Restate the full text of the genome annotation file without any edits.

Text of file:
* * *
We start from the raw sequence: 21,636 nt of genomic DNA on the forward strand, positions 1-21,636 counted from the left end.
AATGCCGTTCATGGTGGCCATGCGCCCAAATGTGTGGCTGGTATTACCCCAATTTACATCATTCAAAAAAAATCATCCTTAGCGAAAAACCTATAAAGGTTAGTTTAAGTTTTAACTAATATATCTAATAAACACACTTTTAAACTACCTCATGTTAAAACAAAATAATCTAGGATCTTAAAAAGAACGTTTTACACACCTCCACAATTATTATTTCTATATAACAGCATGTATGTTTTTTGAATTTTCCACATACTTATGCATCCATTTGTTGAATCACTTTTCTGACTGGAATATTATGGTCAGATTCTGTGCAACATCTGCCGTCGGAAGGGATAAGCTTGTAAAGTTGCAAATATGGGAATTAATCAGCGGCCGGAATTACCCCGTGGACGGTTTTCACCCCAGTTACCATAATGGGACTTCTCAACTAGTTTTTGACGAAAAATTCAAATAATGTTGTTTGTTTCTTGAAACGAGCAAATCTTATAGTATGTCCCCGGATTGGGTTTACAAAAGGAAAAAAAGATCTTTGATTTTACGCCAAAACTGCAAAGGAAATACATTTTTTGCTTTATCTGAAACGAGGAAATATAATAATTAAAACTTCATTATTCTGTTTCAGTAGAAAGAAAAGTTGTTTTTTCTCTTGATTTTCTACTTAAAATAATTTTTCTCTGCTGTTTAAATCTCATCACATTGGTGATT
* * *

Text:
We start from the raw sequence: 21,636 nt of genomic DNA on the forward strand, positions 1-21,636 counted from the left end.
AATGCCGTTCATGGTGGCCATGCGCCCAAATGTGTGGCTGGTATTACCCCAATTTACATCATTCAAAAAAAATCATCCTTAGCGAAAAACCTATAAAGGTTAGTTTAAGTTTTAACTAATATATCTAATAAACACACTTTTAAACTACCTCATGTTAAAACAAAATAATCTAGGATCTTAAAAAGAACGTTTTACACACCTCCACAATTATTATTTCTATATAACAGCATGTATGTTTTTTGAATTTTCCACATACTTATGCATCCATTTGTTGAATCACTTTTCTGACTGGAATATTATGGTCAGATTCTGTGCAACATCTGCCGTCGGAAGGGATAAGCTTGTAAAGTTGCAAATATGGGAATTAATCAGCGGCCGGAATTACCCCGTGGACGGTTTTCACCCCAGTTACCATAATGGGACTTCTCAACTAGTTTTTGACGAAAAATTCAAATAATGTTGTTTGTTTCTTGAAACGAGCAAATCTTATAGTATGTCCCCGGATTGGGTTTACAAAAGGAAAAAAAGATCTTTGATTTTACGCCAAAACTGCAAAGGAAATACATTTTTTGCTTTATCTGAAACGAGGAAATATAATAATTAAAACTTCATTATTCTGTTTCAGTAGAAAGAAAAGTTGTTTTTTCTCTTGATTTTCTACTTAAAATAATTTTTCTCTGCTGTTTAAATCTCATCACATTGGTGATT